On Friday, lenders must be prepared to verify that borrowers can
repay their home loans, under rules written by the Consumer
Financial Protection Bureau and required by the 2010 Dodd-Frank Wall
Street oversight law.
Banks will have to consider a list of factors that show the
consumer's financial health, including income, existing debt
obligations and credit history.
The reform seeks to prevent a repeat of the 2007-2009 financial
crisis, when millions of people's homes went into foreclosure, in
many cases because the borrowers received loans they could not
When it was first introduced, the change spooked both banks and
housing advocates, who said a strict interpretation would force
lenders to extend loans only to borrowers with spotless credit,
potentially derailing the fragile housing recovery.
Along the way regulators softened the rule, easing those fears.
Still, banks have scrambled over the last year to update technology,
write new lending procedures and train employees to comply with the
requirements. Experts warn consumers could see some disruptions over
the next few weeks, including longer mortgage application processing
times and paperwork problems.
"We do think there could be some short-term wrinkles in the
January-February time frame as the cutover occurs and lenders have
to port over to new systems," said Stan Humphries, chief economist
at Zillow <Z.O>, an online real estate database.
But he said the rules would not have much impact on the larger
housing market because regulators broadened a carve-out for the most
basic loans, called "qualified" mortgages or QMs.
The ability-to-repay rule had been the most feared of a series of
changes looming for mortgage lenders because if borrowers' homes are
foreclosed upon, they could claim their banks should have known they
could not afford the loans.
Dodd-Frank provides some protection from these lawsuits for lenders
who issue qualified loans, which can have no risky loan features,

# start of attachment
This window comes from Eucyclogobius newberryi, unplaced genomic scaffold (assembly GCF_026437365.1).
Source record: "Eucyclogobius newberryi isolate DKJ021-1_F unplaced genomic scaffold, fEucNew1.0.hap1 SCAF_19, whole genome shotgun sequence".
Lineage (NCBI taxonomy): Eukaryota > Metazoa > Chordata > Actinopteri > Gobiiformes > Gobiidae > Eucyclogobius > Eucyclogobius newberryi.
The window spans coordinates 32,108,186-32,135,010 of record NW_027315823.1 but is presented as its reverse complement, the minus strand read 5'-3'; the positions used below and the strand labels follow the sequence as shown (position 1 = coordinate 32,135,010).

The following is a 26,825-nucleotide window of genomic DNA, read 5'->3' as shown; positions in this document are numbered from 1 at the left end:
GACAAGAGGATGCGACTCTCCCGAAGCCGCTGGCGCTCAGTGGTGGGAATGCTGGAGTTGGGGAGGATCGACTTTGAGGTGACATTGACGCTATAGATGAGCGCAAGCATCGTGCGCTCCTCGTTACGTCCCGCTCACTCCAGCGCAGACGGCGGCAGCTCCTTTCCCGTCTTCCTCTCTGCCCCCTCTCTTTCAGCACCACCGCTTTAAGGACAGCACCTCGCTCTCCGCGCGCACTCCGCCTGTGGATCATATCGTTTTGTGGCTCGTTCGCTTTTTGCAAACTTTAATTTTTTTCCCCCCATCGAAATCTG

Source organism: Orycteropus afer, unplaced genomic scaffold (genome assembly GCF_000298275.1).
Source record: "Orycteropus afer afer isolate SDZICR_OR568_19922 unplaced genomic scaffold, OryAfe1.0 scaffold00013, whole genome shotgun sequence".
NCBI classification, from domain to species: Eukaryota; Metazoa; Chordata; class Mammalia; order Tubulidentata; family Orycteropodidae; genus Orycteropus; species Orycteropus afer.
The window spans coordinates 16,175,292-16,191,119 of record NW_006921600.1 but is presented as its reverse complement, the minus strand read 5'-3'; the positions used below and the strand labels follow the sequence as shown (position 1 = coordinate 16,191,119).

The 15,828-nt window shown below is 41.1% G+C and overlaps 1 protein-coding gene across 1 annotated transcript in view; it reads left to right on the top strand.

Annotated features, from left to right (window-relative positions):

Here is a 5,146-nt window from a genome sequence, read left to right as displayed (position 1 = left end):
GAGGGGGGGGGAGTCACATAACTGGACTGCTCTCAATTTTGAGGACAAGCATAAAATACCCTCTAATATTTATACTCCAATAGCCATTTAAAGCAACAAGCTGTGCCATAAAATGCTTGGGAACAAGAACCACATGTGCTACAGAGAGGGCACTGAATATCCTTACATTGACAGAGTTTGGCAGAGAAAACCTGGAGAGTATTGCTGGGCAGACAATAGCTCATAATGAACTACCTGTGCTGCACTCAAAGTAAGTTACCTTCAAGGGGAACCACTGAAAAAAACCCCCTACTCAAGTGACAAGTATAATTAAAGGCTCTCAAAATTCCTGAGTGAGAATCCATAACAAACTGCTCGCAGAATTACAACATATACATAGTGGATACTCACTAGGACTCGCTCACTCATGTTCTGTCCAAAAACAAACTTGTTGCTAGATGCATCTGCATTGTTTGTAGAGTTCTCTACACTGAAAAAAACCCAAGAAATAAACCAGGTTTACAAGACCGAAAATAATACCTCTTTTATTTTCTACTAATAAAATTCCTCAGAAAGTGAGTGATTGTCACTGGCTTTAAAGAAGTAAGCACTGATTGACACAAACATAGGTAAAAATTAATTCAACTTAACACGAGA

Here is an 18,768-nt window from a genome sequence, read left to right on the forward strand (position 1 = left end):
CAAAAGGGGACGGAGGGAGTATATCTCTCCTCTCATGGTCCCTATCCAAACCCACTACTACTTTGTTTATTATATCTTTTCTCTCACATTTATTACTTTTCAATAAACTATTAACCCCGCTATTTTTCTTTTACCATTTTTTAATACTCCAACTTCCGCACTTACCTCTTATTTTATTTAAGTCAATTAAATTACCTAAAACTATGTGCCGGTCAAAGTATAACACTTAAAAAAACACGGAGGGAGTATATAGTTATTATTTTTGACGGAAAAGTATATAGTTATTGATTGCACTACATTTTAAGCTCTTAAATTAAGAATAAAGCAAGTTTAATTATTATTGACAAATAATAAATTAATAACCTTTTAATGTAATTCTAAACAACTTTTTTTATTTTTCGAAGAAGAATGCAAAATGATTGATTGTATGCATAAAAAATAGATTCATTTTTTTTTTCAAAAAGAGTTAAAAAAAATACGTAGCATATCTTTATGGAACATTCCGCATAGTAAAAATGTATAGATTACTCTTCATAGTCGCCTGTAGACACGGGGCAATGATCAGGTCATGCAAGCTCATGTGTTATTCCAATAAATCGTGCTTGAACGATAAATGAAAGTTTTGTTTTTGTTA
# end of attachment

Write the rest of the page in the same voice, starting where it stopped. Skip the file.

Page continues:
and any associated fees must add up to less than 3 percent of the
total loan amount.
In the final version, the consumer bureau said that for the first
few years, any loans that are eligible for purchase by Fannie Mae <FNMA.OB>
and Freddie Mac <FMCC.OB> count as qualified. That means most of the
loans made today would get extra legal protection.
"For the foreseeable future, the vast majority, or roughly 95
percent, of the market will be covered by this QM definition, which
is where the market is today," said Peter Carroll, the CFPB's
assistant director for mortgage markets, in an interview.
"We do believe that the market will figure out how to make good,
responsible non-QM loans, and they'll make them."
Wells Fargo <WFC.N> and some other lenders have already said they
will issue non-qualified mortgages to high-wealth clients, though
that market is expected to be small.
[to top of second column]
BANKS LESS OPTIMISTIC
The ability-to-repay rule is just one piece of a set of sweeping
mortgage reforms still to come.
Tough new requirements are also set to kick in for mortgage
servicers. These firms normally collect payments and communicate
with homeowners, but made numerous mistakes after the crisis that
led many borrowers to lose their houses.
Regulators also are revamping disclosures banks must issue when
making loans, and the U.S. Congress is debating ways to overhaul
Fannie Mae and Freddie Mac, though that could take years.
Bank lobbyists are more pessimistic than other housing experts and
warn that some lenders will be overly cautious while they are
getting comfortable with new requirements.
Many small banks rely on outside vendors to build the technology
used to generate loan terms for borrowers. Some vendors made changes
as late as December, which could keep some banks from training staff
by Friday, said Robert Davis of the American Bankers Association, a
"Until the vendors have finished tinkering with the systems to get
them right, and until bankers are more confident in the robustness
of systems and the training of their staffs to use the systems, we
believe there's going to be ... a pullback," Davis said.
Some in the mortgage industry still say it could be harder for
low-income borrowers to take out a loan because lenders will feel
they have less flexibility. But because loan applications take a
while to close, it will take a few months to generate data on the
rule's impact on the market.
U.S. officials hope to track changes at a group of lenders that
would indicate industry trends, the CFPB's Carroll said.
Some financial institutions say while it has been tough, they are
prepared. Scott Toler, chief executive of the Credit Union Mortgage
Association in Fairfax, Virginia, said on Tuesday his group made
some of its final compliance upgrades this week.
He said his company, which provides mortgage services to more than
70 credit unions, modified loan underwriting procedures, retrained
employees and upgraded technology systems.
"It's been a lot of work, but we'll be ready," Toler said. "It's
been like drinking from a fire hose to stay ahead of the new and
constantly changing regulations."
(Reporting by Emily Stephenson and
Margaret Chadbourn; editing by Karey Van Hall and Nick Zieminski)
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